Don Peters, who was also at the consultation, says some people within MCC were disappointed, but upon reflection there was recognition that the direction given in Addis Ababa is “an appropriate post-colonial way to go global.”
Similarly, Klassen admits that it was “pretty ethnocentric to think that others would want to become part of MCC.”
Tshimika, who is from the Democratic Republic of Congo, uses the word “imperialistic” to characterize the MCC-centred option that was rejected.
While MCC is a central body for North American Mennonites, it turns out it is not the central committee for the global Anabaptist community. Ironically, at the Addis Ababa meeting, MCC’s position of wealth and prominence was a disadvantage as much as a strength.
Tshimika is clear that the decision of the group was not a rejection of MCC itself—which received affirmation—but of the approach it had been considering. He says MCC took the message “very seriously.”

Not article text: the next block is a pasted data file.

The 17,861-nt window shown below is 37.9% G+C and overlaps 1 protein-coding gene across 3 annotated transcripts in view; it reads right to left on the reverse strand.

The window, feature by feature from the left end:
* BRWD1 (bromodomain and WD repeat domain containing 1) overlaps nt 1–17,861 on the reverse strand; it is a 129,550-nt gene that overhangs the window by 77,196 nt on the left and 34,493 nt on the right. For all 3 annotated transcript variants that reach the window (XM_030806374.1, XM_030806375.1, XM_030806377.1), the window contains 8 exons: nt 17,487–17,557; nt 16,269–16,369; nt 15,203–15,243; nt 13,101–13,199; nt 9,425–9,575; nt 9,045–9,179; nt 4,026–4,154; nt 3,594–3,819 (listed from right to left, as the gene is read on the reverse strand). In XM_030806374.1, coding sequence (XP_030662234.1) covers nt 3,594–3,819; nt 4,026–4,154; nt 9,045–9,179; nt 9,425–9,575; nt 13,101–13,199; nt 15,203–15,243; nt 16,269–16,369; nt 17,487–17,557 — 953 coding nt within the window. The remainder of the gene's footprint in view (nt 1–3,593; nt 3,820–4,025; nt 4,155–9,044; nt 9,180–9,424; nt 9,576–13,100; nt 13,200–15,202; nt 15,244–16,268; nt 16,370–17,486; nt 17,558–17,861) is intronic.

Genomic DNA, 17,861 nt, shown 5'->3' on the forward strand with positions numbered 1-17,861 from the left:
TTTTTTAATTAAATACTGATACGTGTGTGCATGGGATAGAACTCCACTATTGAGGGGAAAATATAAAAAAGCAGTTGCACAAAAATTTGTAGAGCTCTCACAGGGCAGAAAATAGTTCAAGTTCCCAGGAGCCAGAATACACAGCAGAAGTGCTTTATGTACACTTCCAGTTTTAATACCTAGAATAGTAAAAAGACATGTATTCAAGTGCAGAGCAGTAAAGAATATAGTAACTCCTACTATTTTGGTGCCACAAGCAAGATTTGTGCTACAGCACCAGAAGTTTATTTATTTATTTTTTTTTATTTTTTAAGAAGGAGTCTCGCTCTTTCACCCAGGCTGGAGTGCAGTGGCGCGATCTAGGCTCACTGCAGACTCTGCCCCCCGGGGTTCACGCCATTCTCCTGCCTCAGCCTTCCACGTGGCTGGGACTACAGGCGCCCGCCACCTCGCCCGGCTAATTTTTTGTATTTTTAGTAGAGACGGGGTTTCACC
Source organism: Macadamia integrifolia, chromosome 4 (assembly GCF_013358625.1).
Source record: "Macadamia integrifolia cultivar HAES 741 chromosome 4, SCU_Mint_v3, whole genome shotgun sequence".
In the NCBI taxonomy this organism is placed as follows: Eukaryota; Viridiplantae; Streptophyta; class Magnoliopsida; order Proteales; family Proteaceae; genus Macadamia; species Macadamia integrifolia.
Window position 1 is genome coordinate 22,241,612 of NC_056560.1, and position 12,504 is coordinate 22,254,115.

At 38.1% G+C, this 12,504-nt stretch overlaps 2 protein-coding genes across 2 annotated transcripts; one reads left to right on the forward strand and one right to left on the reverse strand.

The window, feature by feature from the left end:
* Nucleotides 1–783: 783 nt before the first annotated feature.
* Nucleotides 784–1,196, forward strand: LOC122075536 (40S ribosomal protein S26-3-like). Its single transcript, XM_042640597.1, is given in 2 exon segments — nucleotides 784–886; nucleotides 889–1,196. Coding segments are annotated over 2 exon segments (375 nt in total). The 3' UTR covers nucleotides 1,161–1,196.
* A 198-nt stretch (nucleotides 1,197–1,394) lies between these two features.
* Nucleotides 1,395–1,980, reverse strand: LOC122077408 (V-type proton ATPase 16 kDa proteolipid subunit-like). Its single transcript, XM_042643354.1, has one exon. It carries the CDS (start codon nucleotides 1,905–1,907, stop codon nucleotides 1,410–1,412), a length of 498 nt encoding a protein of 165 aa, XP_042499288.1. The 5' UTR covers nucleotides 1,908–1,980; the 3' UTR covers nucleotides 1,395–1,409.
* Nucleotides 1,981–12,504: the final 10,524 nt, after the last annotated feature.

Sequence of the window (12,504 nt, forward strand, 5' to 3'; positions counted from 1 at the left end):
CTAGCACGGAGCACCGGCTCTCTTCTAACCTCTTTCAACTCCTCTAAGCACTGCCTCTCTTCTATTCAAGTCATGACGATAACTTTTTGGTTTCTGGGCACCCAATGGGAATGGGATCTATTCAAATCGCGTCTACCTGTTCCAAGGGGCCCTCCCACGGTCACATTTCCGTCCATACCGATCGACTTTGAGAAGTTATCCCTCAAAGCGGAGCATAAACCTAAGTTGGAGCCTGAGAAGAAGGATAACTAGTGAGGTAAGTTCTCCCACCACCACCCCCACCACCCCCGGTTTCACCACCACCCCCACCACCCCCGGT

So MCC will not “take on an entirely different shape,” a hope Klassen expressed in 2008. International representatives will likely be added to the MCC Canada and MCC U.S. boards, and the global entity envisioned at the Addis Ababa consultation will provide another element of international accountability, but MCC will remain a North American organization, something MWC had actually been advising for years.
Elephant and mouse
Mathies says that in terms of MCC’s global accountability, the key question now is the future relationship between MCC and MWC. The latter represents 99 Mennonite and Brethren in Christ national churches from 56 countries, and is the only Anabaptist body, Mathies says, with a truly global mandate. But despite its unmatched mandate, it is dwarfed by MCC in terms of budget and capacity; MWC’s annual budget is $1.4 million and it has 26 staff, 22 of whom are based in North America or Europe.
Tshimika uses the elephant and mouse metaphor to describe MCC’s prominence in the realm of global Anabaptist organizations. Despite this imbalance, he says that in Addis Ababa, it felt like “everyone was on the same level.” This speaks to the potential for MWC to create a forum in which MCC can practise genuine mutuality.